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Remembering Lt. Bruce Britt: Anniversary of firefighter’s passing

It was a year ago Sunday when we lost Columbia Firefighter Lt. Bruce Britt. On this anniversary of his untimely death, he is no doubt being remembered as a hero.

But his family, friends and brothers and sisters at the Columbia Fire Department are marking 365 days, not missing a fallen hero, but remembering a husband, father, mentor and friend.

Bruce Britt’s wife, Leigh, introduced ABC 17’s Joey Parker to those who knew him best.

One of the very powerful moments during his memorial service was when emergency radio channels were cleared and the last alarm was sounded. A voice came over the radio saying, “We will now transmit the last alarm for our brother Lt. Bruce Britt. His friendship, compassion and service to this community will be missed.”

Weston Enoch is a fellow firefighter who worked with Lt. Britt and was also a close friend.

“There’s not a day or an hour that goes by that you don’t think about Bruce, that I don’t think about Bruce,” Enoch said. “It’s hard to comprehend that he’s not here and that he’s gone.”

His words seem to reflect those who knew and worked closely with Bruce Britt.

At Columbia Fire Station 4, where Lt. Britt once called home, there is a sapling planted in his memory.

Lt. Justin Collins explains how it came to be, saying “We had our crew and then the crew that was with Bruce the morning that the…that the accident happened. We all planted it together.”

Collins also points out a fallen firefighter sticker on the window of the fire trucks memorializing two firefighters who were killed in the line of duty.

“So the sticker on the side, right there in the window,” Collins explains. “It also has the name of the other firefighter who died in the line of duty. You know, it gives us some…something to remember Bruce by. There’s a plaque downtown that has his name and stuff on it, on the front of the building, along with Hector Crumb, you know, just reminding of the sacrifice they both made.”

When we imagine a fallen firefighter, we think of a tragedy involving a hero fighting through a raging inferno, not dying in an unexpected balcony collapse on a sunny Saturday morning.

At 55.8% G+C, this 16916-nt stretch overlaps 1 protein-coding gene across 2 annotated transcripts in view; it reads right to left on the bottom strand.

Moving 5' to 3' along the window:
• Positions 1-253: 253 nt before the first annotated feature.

“As a company officer, it makes you think differently about the things you approach,” Lt Collins said. “But you can’t go into the stuff we go into and second guess yourself. Bruce wouldn’t do that and he wouldn’t want any of us to do it either on his account. So, in the back of your mind there’s some things that, you know, we think about, especially when we approach a walkway or something like that happened to him. But ultimately, we have to trust our instincts and do the job we’re here to do.”

Lt. Collins also said Lt. Britt was following proper procedures when the deadly balcony collapse happened.

“None of the officers in our department or probably any department would have done anything different than Bruce did that morning,” he said. “So our training is really good anyway, but we’ve just tried to think about things a little more before we enter into an unknown situation and just like I said earlier, it’s probably in the back of everyone’s mind a little bit more so your general awareness of things are higher. Ultimately, that probably helps us.”

Another person who said Lt. Bruce Britt helped is Paden Boulden, who was just a young child when Bruce Britt became his second father.

“At the time, it was confusing because my dad was getting remarried,” Paden said. “My mom got remarried. Like any 10-year-old, you’re kind of confused but Bruce and I always got along good, but he was a…he took care of me. At that time, it’s kind of what I needed. He was as much of a dad to me as anybody. I mean, I’m not taking anything away from my dad, but he accepted me for who I was and took me in and did a lot of things for me. Bruce was a large part of my life.”

He also vividly remembers when he first learned of the tragedy.

“Honestly, I thought it was a joke,”he said. “A buddy of mine called me and he said ‘Bruce has died,’ and it didn’t set in at all. And I was just sitting at the counter that morning and he said, ‘Paden this is for real.’ He said, ‘Bruce passed away this morning,’ and I didn’t know what else to do. So I started calling everybody that was a part of our life. And I wanted everybody to hear that he had passed that I thought needed to know.

And I took it upon myself to tell everybody that he had passed. So, it was very tough for me that day, and has been ever since. You know, it’s getting close (the anniversary) to when he passed away doing what he loved: protecting everybody.”

“I got married, and last year and got a little boy,” Paden said. “Rial was born in April, and Bruce died in February. You know, I just wish Bruce would’ve got to meet him. That’s the one thing I wish Bruce would’ve got to see, Rial, because you never seen anybody so excited when I told him he was going to be a grandpa. So, he knew it was a boy and knew when it was due, but he never did get to see him. Rial’s definitely got somebody looking after him now.”

Click here to see extended interviews with Britt’s family and friends.

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